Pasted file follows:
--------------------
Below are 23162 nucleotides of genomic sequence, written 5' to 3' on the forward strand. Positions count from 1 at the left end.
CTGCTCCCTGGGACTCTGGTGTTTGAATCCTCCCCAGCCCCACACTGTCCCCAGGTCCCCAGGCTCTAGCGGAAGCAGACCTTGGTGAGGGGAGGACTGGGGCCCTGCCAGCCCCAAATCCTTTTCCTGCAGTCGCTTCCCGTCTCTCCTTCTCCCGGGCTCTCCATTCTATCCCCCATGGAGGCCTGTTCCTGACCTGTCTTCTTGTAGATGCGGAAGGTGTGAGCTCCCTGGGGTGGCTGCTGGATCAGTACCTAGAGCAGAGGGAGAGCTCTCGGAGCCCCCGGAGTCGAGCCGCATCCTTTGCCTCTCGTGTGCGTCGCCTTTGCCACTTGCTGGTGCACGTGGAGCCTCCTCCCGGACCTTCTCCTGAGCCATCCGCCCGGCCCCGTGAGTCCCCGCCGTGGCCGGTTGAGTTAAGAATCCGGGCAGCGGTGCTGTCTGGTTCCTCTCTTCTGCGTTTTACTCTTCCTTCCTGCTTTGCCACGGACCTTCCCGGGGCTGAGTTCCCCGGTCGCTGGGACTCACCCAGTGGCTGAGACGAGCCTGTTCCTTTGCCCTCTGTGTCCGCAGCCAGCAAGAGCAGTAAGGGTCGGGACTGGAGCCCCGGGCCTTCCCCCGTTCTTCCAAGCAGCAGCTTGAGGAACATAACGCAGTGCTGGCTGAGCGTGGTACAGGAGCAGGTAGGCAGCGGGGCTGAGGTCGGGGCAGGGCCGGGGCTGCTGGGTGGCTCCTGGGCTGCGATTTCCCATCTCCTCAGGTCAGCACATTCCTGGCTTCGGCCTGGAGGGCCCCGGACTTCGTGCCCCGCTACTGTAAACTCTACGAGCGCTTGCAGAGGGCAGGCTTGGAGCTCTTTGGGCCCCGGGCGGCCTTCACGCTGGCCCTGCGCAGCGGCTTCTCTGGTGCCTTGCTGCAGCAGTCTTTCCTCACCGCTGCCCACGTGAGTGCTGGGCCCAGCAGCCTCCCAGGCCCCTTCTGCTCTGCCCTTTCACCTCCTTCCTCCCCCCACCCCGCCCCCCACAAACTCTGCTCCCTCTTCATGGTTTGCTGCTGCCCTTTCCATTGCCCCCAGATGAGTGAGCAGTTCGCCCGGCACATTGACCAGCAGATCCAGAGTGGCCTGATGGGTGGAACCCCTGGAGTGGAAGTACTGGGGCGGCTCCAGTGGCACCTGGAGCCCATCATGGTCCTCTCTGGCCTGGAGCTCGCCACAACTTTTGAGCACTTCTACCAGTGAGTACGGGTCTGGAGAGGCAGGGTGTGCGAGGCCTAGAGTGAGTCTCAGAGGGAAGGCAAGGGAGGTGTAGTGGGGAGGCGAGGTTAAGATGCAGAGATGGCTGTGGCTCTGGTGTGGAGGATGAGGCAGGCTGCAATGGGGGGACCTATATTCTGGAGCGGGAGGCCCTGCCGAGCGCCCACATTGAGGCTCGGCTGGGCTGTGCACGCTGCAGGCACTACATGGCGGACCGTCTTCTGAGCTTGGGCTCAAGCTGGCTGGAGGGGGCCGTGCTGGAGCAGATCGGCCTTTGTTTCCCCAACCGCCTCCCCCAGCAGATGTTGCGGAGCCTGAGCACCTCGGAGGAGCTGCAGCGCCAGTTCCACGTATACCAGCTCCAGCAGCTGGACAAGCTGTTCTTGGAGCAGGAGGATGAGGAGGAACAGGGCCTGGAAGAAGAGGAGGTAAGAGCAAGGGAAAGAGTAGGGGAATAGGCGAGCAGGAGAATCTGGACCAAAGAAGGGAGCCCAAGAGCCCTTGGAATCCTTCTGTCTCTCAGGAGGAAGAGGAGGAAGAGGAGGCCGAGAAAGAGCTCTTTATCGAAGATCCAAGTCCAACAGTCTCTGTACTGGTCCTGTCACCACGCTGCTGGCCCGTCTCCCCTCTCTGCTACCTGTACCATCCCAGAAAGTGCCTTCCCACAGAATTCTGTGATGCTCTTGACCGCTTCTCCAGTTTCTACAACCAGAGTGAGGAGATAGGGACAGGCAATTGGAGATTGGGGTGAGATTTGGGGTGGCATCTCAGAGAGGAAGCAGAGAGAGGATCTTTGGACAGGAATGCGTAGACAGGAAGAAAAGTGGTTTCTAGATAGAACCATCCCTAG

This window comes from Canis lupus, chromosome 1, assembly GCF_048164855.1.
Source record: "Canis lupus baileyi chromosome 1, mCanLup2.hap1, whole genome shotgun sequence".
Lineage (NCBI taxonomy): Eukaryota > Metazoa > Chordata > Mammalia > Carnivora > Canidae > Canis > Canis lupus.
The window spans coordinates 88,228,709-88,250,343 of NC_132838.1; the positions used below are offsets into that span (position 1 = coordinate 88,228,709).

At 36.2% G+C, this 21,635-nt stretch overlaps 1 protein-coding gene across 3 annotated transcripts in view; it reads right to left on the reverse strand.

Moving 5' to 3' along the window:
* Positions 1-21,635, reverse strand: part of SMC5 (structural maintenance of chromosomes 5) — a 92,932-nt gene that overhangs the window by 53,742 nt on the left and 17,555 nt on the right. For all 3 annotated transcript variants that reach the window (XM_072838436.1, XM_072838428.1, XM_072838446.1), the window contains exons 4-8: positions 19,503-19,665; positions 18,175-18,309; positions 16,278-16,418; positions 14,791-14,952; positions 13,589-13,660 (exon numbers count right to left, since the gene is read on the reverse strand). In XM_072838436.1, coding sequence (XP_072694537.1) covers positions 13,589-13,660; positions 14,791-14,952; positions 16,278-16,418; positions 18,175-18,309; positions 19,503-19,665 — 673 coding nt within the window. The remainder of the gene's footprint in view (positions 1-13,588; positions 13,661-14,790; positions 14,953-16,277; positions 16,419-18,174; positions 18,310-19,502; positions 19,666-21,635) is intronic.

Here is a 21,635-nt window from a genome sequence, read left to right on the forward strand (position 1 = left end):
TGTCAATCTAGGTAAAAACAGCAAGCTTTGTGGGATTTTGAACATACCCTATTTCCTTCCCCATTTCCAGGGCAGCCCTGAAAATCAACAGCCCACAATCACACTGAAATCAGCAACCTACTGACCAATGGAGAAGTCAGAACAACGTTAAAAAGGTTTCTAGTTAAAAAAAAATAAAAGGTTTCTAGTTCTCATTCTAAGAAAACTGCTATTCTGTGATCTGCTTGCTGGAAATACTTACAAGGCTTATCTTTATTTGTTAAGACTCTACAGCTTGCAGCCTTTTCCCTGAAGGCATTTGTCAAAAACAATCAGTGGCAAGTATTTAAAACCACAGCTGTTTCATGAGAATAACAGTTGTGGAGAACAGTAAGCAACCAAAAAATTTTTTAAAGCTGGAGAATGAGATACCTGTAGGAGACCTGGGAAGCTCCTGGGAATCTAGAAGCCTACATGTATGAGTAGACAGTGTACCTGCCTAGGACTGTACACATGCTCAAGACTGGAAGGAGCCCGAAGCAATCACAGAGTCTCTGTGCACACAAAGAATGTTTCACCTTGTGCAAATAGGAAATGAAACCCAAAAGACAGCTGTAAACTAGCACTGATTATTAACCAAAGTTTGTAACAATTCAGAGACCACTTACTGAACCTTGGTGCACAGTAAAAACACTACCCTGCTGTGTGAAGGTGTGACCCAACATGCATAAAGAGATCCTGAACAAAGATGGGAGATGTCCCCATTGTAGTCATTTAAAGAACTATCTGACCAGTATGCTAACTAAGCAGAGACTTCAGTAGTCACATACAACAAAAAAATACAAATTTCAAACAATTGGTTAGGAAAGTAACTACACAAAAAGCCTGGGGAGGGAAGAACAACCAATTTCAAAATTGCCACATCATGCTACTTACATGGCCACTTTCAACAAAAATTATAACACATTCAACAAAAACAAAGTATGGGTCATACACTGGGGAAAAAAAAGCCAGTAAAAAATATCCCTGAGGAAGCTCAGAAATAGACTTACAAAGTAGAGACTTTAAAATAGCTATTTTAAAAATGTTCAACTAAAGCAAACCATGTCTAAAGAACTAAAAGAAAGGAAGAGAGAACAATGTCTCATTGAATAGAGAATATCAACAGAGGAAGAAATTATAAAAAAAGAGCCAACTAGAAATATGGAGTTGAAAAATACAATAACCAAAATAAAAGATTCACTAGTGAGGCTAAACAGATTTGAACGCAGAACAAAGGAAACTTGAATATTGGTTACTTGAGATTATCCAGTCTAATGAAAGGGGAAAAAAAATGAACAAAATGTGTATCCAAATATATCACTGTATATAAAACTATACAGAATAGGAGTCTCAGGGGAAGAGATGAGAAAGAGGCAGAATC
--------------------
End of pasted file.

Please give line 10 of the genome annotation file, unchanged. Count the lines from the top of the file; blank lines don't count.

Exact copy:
Here is a 21,635-nt window from a genome sequence, read left to right on the forward strand (position 1 = left end):